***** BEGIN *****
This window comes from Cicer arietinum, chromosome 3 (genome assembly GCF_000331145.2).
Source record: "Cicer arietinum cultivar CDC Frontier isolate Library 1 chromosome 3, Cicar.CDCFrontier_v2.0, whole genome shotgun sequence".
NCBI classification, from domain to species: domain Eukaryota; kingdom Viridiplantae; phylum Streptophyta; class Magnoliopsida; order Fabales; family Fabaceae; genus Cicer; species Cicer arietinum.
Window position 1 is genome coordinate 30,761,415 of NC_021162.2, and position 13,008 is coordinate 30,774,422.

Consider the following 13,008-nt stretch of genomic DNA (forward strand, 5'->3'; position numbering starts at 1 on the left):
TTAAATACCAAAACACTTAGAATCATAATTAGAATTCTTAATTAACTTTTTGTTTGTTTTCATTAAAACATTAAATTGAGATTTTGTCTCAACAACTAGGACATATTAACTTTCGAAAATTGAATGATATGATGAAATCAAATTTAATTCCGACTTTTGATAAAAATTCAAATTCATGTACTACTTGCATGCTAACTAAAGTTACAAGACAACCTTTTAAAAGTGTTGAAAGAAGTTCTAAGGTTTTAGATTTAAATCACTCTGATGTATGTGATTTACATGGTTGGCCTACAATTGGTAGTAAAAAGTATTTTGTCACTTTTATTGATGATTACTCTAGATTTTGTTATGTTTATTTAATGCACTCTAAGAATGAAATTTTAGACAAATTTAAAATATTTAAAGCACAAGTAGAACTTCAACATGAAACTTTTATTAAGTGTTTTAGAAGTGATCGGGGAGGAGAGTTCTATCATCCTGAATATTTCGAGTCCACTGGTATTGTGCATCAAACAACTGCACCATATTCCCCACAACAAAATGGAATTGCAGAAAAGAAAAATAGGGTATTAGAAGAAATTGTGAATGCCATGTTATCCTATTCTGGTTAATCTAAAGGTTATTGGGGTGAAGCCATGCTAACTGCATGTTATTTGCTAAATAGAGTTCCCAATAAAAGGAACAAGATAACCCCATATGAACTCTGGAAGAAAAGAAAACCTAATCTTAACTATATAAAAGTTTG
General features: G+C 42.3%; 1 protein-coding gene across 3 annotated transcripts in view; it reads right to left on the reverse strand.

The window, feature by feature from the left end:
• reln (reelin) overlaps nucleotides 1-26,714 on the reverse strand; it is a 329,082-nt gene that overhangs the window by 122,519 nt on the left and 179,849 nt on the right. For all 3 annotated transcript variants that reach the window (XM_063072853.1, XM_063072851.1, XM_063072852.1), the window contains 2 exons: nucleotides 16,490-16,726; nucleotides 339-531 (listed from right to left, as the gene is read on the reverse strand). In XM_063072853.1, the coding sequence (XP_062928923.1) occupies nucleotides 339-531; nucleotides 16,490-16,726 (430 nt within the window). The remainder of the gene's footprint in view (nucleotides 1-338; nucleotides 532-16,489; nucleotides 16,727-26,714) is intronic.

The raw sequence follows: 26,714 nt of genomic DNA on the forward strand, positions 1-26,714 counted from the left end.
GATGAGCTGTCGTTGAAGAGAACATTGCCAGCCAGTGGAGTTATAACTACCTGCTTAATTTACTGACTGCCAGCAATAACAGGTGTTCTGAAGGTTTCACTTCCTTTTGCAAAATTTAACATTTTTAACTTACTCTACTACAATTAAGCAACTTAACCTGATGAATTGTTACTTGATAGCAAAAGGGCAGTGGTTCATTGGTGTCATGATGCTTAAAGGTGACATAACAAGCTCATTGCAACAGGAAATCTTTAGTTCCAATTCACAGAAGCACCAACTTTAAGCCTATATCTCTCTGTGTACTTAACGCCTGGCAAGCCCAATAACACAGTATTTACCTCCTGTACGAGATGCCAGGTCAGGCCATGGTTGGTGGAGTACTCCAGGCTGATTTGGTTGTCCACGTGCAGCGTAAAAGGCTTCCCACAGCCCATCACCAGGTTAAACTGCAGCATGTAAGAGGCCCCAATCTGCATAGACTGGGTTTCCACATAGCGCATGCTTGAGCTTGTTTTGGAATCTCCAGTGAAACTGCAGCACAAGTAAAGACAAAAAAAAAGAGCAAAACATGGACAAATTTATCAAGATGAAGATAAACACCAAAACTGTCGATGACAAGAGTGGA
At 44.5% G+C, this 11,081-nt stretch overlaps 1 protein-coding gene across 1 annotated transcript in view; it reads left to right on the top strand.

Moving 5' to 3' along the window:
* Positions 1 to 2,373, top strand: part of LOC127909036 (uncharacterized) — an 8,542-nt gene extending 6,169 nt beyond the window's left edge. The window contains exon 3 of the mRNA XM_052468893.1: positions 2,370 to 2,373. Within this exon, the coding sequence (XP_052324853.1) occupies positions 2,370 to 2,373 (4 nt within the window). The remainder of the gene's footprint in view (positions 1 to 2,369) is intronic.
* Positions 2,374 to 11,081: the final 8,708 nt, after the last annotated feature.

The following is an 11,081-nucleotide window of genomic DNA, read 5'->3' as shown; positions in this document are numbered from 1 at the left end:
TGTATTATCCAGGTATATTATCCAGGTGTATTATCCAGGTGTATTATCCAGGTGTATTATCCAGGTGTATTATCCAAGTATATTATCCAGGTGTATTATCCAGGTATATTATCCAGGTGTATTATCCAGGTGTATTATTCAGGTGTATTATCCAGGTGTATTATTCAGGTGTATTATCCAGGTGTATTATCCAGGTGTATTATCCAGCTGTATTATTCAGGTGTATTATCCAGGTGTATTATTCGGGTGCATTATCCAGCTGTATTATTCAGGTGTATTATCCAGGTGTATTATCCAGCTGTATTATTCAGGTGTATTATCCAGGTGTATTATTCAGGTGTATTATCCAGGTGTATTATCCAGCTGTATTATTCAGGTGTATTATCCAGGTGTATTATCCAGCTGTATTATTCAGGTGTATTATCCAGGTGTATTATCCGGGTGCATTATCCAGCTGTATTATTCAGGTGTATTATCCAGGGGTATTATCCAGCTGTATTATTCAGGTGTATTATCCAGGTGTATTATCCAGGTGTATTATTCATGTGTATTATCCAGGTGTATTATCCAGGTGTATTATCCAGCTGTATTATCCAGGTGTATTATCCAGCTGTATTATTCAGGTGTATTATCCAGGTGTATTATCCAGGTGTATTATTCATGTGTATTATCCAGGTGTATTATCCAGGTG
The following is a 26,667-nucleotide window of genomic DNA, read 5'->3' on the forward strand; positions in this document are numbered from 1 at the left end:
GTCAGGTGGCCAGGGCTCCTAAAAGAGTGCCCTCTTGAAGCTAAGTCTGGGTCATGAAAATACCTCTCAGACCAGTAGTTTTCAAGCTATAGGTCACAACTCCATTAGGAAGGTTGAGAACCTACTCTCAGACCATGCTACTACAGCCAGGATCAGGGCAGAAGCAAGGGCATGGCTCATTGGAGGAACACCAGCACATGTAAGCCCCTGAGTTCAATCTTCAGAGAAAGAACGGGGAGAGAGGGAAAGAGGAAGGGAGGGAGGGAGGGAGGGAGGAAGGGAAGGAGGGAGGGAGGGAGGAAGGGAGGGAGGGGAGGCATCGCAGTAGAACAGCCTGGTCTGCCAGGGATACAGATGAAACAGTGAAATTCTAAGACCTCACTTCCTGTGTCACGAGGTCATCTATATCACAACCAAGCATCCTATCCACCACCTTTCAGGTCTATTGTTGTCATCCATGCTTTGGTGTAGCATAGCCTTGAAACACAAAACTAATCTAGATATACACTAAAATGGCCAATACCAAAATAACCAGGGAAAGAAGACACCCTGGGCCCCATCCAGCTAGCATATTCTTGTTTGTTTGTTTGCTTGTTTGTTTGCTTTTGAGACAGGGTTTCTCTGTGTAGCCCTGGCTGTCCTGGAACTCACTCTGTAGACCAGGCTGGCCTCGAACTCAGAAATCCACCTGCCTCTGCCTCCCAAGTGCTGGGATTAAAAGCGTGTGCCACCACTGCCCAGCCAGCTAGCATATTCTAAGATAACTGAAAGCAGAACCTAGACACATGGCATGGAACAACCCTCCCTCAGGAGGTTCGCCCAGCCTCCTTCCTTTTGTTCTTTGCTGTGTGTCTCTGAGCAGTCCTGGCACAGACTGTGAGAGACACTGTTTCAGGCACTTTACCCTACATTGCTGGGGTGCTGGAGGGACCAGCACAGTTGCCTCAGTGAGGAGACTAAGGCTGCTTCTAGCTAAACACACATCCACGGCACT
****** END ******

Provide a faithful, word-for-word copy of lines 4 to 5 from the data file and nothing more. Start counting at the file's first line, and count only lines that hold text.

Window position 1 is genome coordinate 30,761,415 of NC_021162.2, and position 13,008 is coordinate 30,774,422.

Consider the following 13,008-nt stretch of genomic DNA (forward strand, 5'->3'; position numbering starts at 1 on the left):